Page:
Risetime of a detector, in many applications, is very important. Risetime is a function of the value of the Video Impedance, RF Bypass Capacitance and Load Resistance. See Figure 1, below, for an Equivalent Circuit of KRYTAR Detectors
Figure 1: Equivalent Circuit for Krytar Detectors
Video Impedance is partially controlled by the type detector diode used to manufacture the detector. For example, the Planar Doped Detector Video Impedance is typically between 0.8 to 3.0 K ohms. The Zero Biased Schottky Detector is typically between 2.0 to 3.0 K ohms.
The Video Bypass Capacitance Value is chosen to set the low frequency performance of the detector. For example, 3.0 pF is chosen for fastest risetime. This establishes the lowest operating frequency at 100 MHz. A value of 30 pF establishes the lowest operating frequency at 10 MHz. The higher value of Video Bypass Capacitance causes a longer risetime. Krytar standard detectors have a output capacitance of either 3.0 pF or 30 pF. The user must then decide whether low operating frequency or risetime is more important for his application and choose the appropriate detector.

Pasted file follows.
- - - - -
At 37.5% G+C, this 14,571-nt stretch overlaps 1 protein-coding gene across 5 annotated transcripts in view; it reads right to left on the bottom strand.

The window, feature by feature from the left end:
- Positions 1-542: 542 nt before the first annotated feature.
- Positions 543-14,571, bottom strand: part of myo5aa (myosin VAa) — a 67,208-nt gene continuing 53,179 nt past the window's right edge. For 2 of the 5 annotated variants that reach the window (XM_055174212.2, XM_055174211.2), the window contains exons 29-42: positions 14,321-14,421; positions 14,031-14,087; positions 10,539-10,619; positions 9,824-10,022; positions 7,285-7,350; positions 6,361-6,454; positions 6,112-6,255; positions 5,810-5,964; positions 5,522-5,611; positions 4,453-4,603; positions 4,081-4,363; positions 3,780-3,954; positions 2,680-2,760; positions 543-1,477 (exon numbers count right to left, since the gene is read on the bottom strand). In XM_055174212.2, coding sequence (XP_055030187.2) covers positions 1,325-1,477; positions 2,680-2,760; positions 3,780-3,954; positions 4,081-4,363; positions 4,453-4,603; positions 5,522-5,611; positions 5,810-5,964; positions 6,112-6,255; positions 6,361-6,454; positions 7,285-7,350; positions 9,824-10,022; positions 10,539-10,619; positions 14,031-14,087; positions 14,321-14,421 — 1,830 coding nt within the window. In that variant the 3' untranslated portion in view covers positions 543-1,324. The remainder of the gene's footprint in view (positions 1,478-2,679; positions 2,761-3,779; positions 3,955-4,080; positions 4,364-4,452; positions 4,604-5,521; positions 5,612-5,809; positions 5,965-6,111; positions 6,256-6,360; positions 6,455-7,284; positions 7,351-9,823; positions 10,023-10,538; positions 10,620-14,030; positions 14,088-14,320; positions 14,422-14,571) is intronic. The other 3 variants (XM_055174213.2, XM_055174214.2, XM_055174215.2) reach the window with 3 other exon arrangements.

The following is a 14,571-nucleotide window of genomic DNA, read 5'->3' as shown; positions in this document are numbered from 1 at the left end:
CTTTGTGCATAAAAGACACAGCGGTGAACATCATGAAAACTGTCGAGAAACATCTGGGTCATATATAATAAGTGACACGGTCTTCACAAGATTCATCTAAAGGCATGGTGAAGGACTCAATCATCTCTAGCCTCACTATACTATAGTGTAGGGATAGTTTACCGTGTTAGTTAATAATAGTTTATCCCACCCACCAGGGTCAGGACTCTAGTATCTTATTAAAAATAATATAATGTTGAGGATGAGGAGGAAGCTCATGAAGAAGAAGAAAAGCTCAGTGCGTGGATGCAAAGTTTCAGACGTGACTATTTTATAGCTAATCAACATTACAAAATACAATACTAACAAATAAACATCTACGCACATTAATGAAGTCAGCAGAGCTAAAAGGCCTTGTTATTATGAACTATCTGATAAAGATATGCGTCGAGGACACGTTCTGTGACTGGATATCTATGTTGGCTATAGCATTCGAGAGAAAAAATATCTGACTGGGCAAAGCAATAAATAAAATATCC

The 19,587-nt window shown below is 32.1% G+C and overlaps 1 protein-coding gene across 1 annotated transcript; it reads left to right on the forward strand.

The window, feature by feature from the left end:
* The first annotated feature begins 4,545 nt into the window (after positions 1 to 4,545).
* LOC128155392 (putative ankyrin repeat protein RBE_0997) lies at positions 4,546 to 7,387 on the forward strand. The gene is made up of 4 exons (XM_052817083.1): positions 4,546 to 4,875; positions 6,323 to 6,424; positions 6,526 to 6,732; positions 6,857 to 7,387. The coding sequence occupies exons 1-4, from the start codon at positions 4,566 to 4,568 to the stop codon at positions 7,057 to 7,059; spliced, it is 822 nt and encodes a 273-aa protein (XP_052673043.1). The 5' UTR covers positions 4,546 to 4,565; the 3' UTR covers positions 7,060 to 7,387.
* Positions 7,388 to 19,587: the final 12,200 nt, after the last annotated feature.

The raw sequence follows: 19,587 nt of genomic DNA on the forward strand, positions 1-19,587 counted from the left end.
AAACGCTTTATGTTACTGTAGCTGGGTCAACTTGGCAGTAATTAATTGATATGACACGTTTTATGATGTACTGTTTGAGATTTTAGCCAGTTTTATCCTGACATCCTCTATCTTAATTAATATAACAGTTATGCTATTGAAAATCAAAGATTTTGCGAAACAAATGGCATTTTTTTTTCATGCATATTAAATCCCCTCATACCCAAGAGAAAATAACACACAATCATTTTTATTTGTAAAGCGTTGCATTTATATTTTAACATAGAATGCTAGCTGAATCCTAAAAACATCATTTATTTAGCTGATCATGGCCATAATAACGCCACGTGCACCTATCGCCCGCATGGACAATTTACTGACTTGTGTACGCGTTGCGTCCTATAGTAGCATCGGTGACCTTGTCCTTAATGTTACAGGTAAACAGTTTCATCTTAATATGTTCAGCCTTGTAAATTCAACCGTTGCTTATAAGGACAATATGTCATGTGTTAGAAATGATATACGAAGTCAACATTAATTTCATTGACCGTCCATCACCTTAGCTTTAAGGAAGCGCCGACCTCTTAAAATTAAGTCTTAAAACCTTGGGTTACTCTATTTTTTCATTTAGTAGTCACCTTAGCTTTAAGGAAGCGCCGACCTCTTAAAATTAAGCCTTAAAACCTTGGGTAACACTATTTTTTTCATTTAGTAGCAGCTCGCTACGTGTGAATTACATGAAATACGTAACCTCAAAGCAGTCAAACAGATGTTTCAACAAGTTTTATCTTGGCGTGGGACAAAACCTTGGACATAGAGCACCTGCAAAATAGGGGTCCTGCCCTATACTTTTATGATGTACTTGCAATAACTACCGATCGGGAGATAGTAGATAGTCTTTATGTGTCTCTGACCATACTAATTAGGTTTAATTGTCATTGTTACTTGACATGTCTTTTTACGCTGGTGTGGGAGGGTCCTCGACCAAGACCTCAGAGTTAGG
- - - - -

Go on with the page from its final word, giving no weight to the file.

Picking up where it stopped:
Load resistance seen by the detector also affects risetime. High Load Resistance will yield longer risetime, but will result in higher Video (DC) output voltage. If risetime is the most important parameter, the lowest Load Resistance capable of yielding an adequate Video (DC) output voltage from the detector should be chosen. The user should review temperature performance as shown in figures 2 and 4 to be sure that DC Output Voltage is adequate for the operating temperature range of the specific application. If risetime is not important and Video (DC) Output Voltage is critical, then a high Load Resistance should be chosen. See figures 3 and 5 for typical output voltage vs. input power curves for various RL/RV, ratios for both the Planar Doped Barrier and Zero Bias Schottky Detectors.